Bertolt Brecht - Lebenskunst in finsteren Zeiten
Bertolt Brecht (1898–1956) gained acclaim on the world stage as only Shakespeare had done before him; in collaboration with Kurt Weill, Hanns Eisler and Paul Dessau he revolutionized musical theatre, inventing new formats that made the popular song so ubiquitous that people would whistle his tunes on the street. Brecht never tired of proclaiming that while the main function of art was entertainment, it should simultaneously provide insights into the shortcomings of prevailing conditions through readily accessible imagery: »What’s robbing a bank compared to founding one?«
In the twenties, Brecht’s work began to reach a wider public via the mass media, making his satirical observations a sitting duck for the Nazis right from the start of their rise to power. After his enforced exile, his avant-garde material, by now even more conceptually sophisticated due to his ready acceptance of new technologies, was rigorously suppressed.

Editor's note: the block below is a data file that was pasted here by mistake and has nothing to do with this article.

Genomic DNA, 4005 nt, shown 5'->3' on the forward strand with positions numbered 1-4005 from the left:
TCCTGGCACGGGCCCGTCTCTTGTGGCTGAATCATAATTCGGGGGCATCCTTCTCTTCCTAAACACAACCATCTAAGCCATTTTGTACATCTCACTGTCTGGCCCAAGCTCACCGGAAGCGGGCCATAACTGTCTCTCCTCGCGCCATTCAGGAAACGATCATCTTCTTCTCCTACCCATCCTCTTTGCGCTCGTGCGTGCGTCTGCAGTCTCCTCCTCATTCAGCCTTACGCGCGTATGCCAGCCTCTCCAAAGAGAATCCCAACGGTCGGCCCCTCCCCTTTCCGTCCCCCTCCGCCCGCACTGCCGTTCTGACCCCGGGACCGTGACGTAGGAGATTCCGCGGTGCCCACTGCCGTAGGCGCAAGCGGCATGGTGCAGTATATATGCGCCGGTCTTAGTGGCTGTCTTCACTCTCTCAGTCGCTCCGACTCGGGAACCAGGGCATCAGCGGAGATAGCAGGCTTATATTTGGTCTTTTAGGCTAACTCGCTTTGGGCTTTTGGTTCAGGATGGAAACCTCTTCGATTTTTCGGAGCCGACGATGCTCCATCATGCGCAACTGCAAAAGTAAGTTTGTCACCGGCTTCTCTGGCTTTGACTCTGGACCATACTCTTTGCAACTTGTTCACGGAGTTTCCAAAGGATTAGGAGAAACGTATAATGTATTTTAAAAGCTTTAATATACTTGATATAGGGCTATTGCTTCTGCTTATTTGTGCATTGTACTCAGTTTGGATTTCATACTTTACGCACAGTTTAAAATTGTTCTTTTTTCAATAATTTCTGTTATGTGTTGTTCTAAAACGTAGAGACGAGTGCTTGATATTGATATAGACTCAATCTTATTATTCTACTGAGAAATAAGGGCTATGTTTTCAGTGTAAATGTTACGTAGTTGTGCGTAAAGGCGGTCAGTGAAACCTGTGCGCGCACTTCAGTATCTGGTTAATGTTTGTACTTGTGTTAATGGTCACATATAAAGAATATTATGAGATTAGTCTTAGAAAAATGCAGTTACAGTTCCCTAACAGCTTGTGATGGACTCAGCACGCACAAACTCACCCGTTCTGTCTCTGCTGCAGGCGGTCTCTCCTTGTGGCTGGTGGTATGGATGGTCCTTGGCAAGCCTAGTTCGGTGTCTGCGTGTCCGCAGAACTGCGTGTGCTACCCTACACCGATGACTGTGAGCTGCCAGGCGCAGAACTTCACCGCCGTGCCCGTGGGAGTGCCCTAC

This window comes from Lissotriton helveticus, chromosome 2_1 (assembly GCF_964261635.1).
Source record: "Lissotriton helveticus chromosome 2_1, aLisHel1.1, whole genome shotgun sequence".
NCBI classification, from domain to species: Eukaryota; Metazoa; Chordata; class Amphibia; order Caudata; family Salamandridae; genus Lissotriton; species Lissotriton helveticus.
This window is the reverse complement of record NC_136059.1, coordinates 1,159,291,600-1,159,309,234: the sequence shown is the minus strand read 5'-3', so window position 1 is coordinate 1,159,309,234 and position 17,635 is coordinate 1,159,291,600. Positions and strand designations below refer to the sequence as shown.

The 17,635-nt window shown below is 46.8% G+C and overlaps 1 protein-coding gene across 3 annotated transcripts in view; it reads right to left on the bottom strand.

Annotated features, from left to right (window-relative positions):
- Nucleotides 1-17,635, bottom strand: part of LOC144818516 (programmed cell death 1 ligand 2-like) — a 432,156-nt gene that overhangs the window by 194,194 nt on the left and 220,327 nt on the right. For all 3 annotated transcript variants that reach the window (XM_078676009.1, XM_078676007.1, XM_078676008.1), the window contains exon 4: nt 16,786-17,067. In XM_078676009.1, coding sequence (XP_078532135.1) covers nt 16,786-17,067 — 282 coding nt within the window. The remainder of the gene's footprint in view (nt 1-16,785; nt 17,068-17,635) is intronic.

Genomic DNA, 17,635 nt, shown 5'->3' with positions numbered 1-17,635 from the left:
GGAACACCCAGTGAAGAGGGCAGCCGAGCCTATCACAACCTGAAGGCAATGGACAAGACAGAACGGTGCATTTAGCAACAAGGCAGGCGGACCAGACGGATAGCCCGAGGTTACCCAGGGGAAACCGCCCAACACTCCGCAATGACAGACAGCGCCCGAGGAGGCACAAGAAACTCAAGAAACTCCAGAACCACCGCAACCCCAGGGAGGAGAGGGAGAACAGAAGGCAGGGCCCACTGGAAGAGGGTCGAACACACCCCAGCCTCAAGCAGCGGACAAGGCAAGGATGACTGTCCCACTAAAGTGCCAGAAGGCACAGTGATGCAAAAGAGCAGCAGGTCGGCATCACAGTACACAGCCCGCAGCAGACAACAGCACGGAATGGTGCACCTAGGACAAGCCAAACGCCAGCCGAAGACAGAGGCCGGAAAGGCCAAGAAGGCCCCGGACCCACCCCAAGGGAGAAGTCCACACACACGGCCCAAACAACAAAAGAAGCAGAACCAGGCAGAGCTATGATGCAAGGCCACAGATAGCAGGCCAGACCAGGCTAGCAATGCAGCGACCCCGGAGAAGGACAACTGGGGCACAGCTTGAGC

Jan Knopf is the first post-reunification biographer to re-examine the life and work of this charismatic and often difficult man; a brilliant yet flawed artist who may have floundered in Hollywood but whose work went on to celebrate new triumphs with the Berlin Ensemble. Knopf gives us a colourful and vivid portrait of Brecht’s varied fortunes, his friendships and his love affairs, which were invariably intertwined with the fabric of his work.
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